Further Reading, Other Developments, and Coming Events ( 4 September)

Here is today’s Further Reading, Other Developments, and Coming Events.

Coming Events

  • The United States-China Economic and Security Review Commission will hold a hearing on 9 September on “U.S.-China Relations in 2020: Enduring Problems and Emerging Challenges” to “evaluate key developments in China’s economy, military capabilities, and foreign relations, during 2020.”
  • On 10 September, the General Services Administration (GSA) will have a webinar to discuss implementation of Section 889 of the “John S. McCain National Defense Authorization Act (NDAA) for FY 2019” (P.L. 115-232) that bars the federal government and its contractors from buying the equipment and services from Huawei, ZTE, and other companies from the People’s Republic of China.
  • The Federal Communications Commission (FCC) will hold a forum on 5G Open Radio Access Networks on 14 September. The FCC asserted
    • Chairman [Ajit] Pai will host experts at the forefront of the development and deployment of open, interoperable, standards-based, virtualized radio access networks to discuss this innovative new approach to 5G network architecture. Open Radio Access Networks offer an alternative to traditional cellular network architecture and could enable a diversity in suppliers, better network security, and lower costs.
  • The Senate Judiciary Committee’s Antitrust, Competition Policy & Consumer Rights Subcommittee will hold a hearing on 15 September titled “Stacking the Tech: Has Google Harmed Competition in Online Advertising?.” In their press release, Chair Mike Lee (R-UT) and Ranking Member Amy Klobuchar (D-MN) asserted:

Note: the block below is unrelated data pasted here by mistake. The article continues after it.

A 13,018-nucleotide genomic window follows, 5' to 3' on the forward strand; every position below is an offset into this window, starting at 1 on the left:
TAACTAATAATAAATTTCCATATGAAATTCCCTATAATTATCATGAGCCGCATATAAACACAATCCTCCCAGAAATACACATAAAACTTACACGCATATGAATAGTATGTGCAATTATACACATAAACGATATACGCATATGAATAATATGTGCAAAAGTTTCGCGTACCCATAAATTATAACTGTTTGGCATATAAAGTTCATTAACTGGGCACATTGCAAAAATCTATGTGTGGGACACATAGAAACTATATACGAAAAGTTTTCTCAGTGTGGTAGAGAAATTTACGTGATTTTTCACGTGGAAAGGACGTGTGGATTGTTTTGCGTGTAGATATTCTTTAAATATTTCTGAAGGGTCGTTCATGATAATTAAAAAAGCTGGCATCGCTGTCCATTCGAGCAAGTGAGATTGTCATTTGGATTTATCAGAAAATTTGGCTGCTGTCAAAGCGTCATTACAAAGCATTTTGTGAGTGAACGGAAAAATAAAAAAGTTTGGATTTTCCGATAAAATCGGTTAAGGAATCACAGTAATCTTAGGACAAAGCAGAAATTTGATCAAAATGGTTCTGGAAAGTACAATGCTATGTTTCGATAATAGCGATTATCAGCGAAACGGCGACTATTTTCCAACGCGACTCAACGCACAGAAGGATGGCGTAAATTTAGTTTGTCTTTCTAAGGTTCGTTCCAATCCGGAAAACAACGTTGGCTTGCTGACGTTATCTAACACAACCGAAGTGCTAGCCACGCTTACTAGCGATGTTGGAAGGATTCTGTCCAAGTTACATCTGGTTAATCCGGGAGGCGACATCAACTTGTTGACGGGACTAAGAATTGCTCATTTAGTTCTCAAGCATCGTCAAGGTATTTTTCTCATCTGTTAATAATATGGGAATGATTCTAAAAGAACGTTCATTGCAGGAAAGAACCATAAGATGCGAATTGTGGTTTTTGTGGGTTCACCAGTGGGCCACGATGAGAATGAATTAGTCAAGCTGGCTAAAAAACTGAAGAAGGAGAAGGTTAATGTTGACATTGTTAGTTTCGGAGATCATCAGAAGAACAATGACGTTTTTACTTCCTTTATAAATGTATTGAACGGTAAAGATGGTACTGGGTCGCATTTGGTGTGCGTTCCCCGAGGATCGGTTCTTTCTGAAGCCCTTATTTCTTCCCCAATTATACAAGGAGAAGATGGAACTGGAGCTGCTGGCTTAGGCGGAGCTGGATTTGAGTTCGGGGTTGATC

• Google is the dominant player in online advertising, a business that accounts for around 85% of its revenues and which allows it to monetize the data it collects through the products it offers for free. Recent consumer complaints and investigations by law enforcement have raised questions about whether Google has acquired or maintained its market power in online advertising in violation of the antitrust laws. News reports indicate this may also be the centerpiece of a forthcoming antitrust lawsuit from the U.S. Department of Justice. This hearing will examine these allegations and provide a forum to assess the most important antitrust investigation of the 21st century.
  • The United States’ Department of Homeland Security’s (DHS) Cybersecurity and Infrastructure Security Agency (CISA) announced that its third annual National Cybersecurity Summit “will be held virtually as a series of webinars every Wednesday for four weeks beginning September 16 and ending October 7:”
    • September 16: Key Cyber Insights
    • September 23: Leading the Digital Transformation
    • September 30: Diversity in Cybersecurity
    • October 7: Defending our Democracy
    • One can register for the event here.
  • On 22 September, the Federal Trade Commission (FTC) will hold a public workshop “to examine the potential benefits and challenges to consumers and competition raised by data portability.”